I’m working as half of the studio Platform.


 
 
 
 
 
 
 
 
 
 

Cairn, 210 x 297 mm, Risograph

Cairn exists as a trail marker, the result of parallel, ascending climbs through images from the Rotherhithe Picture Library, a collection of Wikipedia article hyperlinks organised by their elevation and a facsimile of René Daumal’s Mount Analogue: A Novel of Symbolically Authentic Non-Euclidean Adventures in Mountain Climbing.

Similar in the way that René Daumal’s novel abruptly ends (upon his death)—an unfortunate but appropriate finish to a story of a mountain with an inaccessible summit—the material from the Rotherhithe Picture Library included in the book is only a fragment of the entire archive.

In other words, this book is just one entry point to both works (book and picture library), one record of an exploration through the two. Much more exists to be seen and said about both, but the hope is that this project acts as a sort of base camp, a place at which to begin for any interested mountaineers.

Printed and bound at London Centre for Book Arts.


Open Border EU was a temporary installation in Dover, United Kingdom. It consisted of 7 nautical flags that spelled the word ‘welcome’ opposite the English Channel from Calais, France. The project can also be viewed at openborder.eu.


 
 
 
 
 
 
 
 
 
 

Requesting, 140 x 210 mm, 1 color

Sol Lewitt’s Wall Drawings recreated via Amazon Mechnical Turk: Between April 4, 2016 and April 7, 2016 eighty five anonymous “Turkers” were comissioned in order to create the content of this book. Over a span of eight HITs (jobs uploaded to the Mechanical Turk marketplace) workers were paid between 10¢ and 50¢ to complete a drawing per instructions given through the service’s interface. Workers were linked to a web-based drawing application, or asked to use the method of their choice, to interpret a set of intructions (one of three—Wall Drawing #46, #56, or #295) and submit the result via email, where the submissions were automatically forwarded and uploaded to a content management system.

The average time spent on the tasks within each of the eight assignments varied and were: 16 minutes 49 seconds, 8 minutes 33 seconds, 15 minutes 10 seconds, 5 minutes 18 seconds, 21 minutes 41 seconds, 11 minutes 37 seconds, 34 minutes 20 seconds, and 7 minutes 6 seconds. The effective hourly rates for the eight jobs were $1.070, $2.105, $1.187, $1.132, $0.277, $0.516, $0.874, and $2.113, respectively. Technical issues related to the roundabout process of receiving a job through the Mechanical Turk website, drawing on a separate website, and emailing them with specific formatting were common, but provided an opportunity to enter into communication via email with several of the workers. These correspondences varied from technical issues, wider conversations about Mechanical Turk, explanations of the project, and simple greetings, among other things.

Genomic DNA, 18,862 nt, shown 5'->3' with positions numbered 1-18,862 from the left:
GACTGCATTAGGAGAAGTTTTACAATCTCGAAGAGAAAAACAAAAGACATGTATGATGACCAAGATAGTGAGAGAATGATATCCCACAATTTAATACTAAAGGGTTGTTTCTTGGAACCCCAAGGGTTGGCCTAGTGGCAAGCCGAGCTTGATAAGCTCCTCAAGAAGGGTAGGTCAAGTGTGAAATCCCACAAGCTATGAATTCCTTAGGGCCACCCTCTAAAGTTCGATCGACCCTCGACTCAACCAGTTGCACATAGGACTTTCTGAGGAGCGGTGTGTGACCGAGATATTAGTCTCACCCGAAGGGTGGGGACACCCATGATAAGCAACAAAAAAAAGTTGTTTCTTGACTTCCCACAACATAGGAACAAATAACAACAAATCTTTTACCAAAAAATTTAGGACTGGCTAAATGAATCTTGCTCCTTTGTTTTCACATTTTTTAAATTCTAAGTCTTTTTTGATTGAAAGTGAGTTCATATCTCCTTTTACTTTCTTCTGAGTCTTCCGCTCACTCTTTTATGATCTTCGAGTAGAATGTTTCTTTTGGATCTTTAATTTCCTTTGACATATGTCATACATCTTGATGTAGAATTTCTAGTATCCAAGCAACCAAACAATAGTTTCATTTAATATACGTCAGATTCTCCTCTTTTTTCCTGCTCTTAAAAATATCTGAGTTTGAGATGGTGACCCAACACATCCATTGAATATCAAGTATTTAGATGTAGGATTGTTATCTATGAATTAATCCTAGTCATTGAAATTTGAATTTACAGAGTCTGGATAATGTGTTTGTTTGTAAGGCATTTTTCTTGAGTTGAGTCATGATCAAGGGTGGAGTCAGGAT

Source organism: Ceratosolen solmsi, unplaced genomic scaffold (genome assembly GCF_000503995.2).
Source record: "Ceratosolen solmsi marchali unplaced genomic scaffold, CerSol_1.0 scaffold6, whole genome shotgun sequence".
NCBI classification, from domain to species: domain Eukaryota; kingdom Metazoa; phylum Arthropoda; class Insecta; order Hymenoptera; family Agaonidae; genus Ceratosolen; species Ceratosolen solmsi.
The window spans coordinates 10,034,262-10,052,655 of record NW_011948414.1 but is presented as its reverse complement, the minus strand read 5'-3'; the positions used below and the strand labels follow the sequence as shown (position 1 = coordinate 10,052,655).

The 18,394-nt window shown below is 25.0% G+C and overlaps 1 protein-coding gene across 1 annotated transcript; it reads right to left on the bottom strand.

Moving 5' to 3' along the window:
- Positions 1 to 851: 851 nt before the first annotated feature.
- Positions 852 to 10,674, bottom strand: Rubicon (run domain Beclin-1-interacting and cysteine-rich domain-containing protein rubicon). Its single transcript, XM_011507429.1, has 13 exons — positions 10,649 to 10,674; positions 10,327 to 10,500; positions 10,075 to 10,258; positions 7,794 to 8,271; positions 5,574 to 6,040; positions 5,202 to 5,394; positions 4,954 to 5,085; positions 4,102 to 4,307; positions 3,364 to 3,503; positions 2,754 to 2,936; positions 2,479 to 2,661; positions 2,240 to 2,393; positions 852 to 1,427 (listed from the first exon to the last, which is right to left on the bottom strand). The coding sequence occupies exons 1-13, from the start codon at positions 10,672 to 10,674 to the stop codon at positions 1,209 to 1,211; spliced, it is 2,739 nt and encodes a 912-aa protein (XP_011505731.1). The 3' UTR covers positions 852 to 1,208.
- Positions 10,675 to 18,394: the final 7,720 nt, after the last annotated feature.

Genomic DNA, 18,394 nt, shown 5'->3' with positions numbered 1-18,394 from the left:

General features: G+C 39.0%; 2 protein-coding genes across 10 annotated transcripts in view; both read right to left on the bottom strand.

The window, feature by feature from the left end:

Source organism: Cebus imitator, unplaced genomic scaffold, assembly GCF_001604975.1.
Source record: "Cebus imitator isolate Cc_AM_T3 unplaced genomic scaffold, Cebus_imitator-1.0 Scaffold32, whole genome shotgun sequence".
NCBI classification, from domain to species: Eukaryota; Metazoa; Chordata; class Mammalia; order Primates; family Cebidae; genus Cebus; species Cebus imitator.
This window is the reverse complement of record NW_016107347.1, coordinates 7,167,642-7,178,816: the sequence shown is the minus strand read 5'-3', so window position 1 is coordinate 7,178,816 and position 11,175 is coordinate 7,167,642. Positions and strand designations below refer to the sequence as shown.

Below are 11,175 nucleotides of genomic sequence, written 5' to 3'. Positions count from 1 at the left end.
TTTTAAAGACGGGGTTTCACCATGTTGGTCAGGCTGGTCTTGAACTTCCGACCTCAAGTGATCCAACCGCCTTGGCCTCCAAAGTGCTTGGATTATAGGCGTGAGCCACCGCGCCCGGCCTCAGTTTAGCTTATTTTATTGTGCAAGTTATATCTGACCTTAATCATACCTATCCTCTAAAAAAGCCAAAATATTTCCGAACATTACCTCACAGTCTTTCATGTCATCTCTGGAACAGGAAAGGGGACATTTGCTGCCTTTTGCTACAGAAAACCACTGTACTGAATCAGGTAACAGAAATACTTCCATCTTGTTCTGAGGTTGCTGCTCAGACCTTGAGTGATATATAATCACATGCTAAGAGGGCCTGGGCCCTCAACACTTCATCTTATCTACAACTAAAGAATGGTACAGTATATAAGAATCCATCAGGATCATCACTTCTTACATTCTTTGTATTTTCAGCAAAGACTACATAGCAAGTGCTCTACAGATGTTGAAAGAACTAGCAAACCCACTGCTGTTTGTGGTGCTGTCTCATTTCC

The instructions of Sol LeWitt’s wall drawings were left in their original form, although the particular set of three instructions was chosen as to avoid mentions of color, measurements, methods, and surfaces. All the submissions are unadultered, with the only intervention between their creation, submission, and display in this book being their arrangement on the page.


 
 
 
 
 
 
 
 
 
 

Interview with an independent bookshop owner, 148 x 210 mm, Inkjet printer

As an accompaniment to an audio interview, the booklet explores the 100 most-recomended books and inventory of an independent bookshop located on a high street. The text is comprised of descriptions of each book’s plot, with an index of all titles at the end.


 
 
 

School of School posters, letter-sized, digital printed

School of School was a temporary publishing exercise that used/repurposed the University of Illinois at Chicago’s School of Architecture and School of Design identities to post messages critical of the state of education and academic models. Over a period of three weeks the posters shifted from being exact replicas of the university’s existing identity, to slight variations, to complete misconfiguration. At the end of the exercise all the digital files used to create the posters were made freely available via a USB dead drop. A publication was also made to explain the process, feature texts used to produce the messages, and a small amount of copies were distributed around the school.


 
 
 
 
 
 
 
 
 
 

School of School booklet, half-letter size, digital printed

School of School was a temporary publishing exercise that used/repurposed the University of Illinois at Chicago’s School of Architecture and School of Design identities to post messages critical of the state of education and academic models. Over a period of three weeks the posters shifted from being exact replicas of the university’s existing identity, to slight variations, to complete misconfiguration. At the end of the exercise all the digital files used to create the posters were made freely available via a USB dead drop. A publication was also made to explain the process, feature texts used to produce the messages, and a small amount of copies were distributed around the school.


Poster for Graphic Design Festival Scotland competition 2015, 594 x 841 mm


 
 

A newsprint portfolio of work made during the first semester of university, 289 x 380 mm, Digital printed.